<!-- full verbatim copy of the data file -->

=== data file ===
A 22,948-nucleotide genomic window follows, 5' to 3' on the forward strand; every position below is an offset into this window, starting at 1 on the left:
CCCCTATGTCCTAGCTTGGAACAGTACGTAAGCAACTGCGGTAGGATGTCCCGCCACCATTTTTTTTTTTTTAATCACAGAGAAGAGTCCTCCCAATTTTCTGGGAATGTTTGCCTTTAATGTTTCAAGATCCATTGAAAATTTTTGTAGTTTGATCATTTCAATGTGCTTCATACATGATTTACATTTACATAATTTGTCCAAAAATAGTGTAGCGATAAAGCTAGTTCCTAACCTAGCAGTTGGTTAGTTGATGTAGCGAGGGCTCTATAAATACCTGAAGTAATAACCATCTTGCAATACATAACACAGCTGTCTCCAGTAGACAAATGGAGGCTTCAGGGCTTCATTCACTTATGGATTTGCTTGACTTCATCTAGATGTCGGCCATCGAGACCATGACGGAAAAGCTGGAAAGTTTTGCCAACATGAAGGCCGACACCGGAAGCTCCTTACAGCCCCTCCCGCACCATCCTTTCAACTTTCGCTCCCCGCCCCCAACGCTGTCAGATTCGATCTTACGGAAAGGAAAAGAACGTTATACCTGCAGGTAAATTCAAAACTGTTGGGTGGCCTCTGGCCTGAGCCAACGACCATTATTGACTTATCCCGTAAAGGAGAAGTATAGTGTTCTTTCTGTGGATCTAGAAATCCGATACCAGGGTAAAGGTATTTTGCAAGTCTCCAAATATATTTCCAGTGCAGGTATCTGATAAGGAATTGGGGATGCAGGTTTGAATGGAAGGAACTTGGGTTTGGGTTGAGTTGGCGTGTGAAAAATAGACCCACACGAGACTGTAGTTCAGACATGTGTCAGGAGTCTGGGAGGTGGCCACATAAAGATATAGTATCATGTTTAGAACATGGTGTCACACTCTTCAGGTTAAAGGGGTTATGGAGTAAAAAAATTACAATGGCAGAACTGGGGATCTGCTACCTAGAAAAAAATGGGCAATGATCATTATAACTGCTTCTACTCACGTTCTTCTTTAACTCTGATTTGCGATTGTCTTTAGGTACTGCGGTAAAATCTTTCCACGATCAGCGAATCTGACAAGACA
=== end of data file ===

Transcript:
A 22,948-nucleotide genomic window follows, 5' to 3' on the forward strand; every position below is an offset into this window, starting at 1 on the left:
CCCCTATGTCCTAGCTTGGAACAGTACGTAAGCAACTGCGGTAGGATGTCCCGCCACCATTTTTTTTTTTTTAATCACAGAGAAGAGTCCTCCCAATTTTCTGGGAATGTTTGCCTTTAATGTTTCAAGATCCATTGAAAATTTTTGTAGTTTGATCATTTCAATGTGCTTCATACATGATTTACATTTACATAATTTGTCCAAAAATAGTGTAGCGATAAAGCTAGTTCCTAACCTAGCAGTTGGTTAGTTGATGTAGCGAGGGCTCTATAAATACCTGAAGTAATAACCATCTTGCAATACATAACACAGCTGTCTCCAGTAGACAAATGGAGGCTTCAGGGCTTCATTCACTTATGGATTTGCTTGACTTCATCTAGATGTCGGCCATCGAGACCATGACGGAAAAGCTGGAAAGTTTTGCCAACATGAAGGCCGACACCGGAAGCTCCTTACAGCCCCTCCCGCACCATCCTTTCAACTTTCGCTCCCCGCCCCCAACGCTGTCAGATTCGATCTTACGGAAAGGAAAAGAACGTTATACCTGCAGGTAAATTCAAAACTGTTGGGTGGCCTCTGGCCTGAGCCAACGACCATTATTGACTTATCCCGTAAAGGAGAAGTATAGTGTTCTTTCTGTGGATCTAGAAATCCGATACCAGGGTAAAGGTATTTTGCAAGTCTCCAAATATATTTCCAGTGCAGGTATCTGATAAGGAATTGGGGATGCAGGTTTGAATGGAAGGAACTTGGGTTTGGGTTGAGTTGGCGTGTGAAAAATAGACCCACACGAGACTGTAGTTCAGACATGTGTCAGGAGTCTGGGAGGTGGCCACATAAAGATATAGTATCATGTTTAGAACATGGTGTCACACTCTTCAGGTTAAAGGGGTTATGGAGTAAAAAAATTACAATGGCAGAACTGGGGATCTGCTACCTAGAAAAAAATGGGCAATGATCATTATAACTGCTTCTACTCACGTTCTTCTTTAACTCTGATTTGCGATTGTCTTTAGGTACTGCGGTAAAATCTTTCCACGATCAGCGAATCTGACAAGACA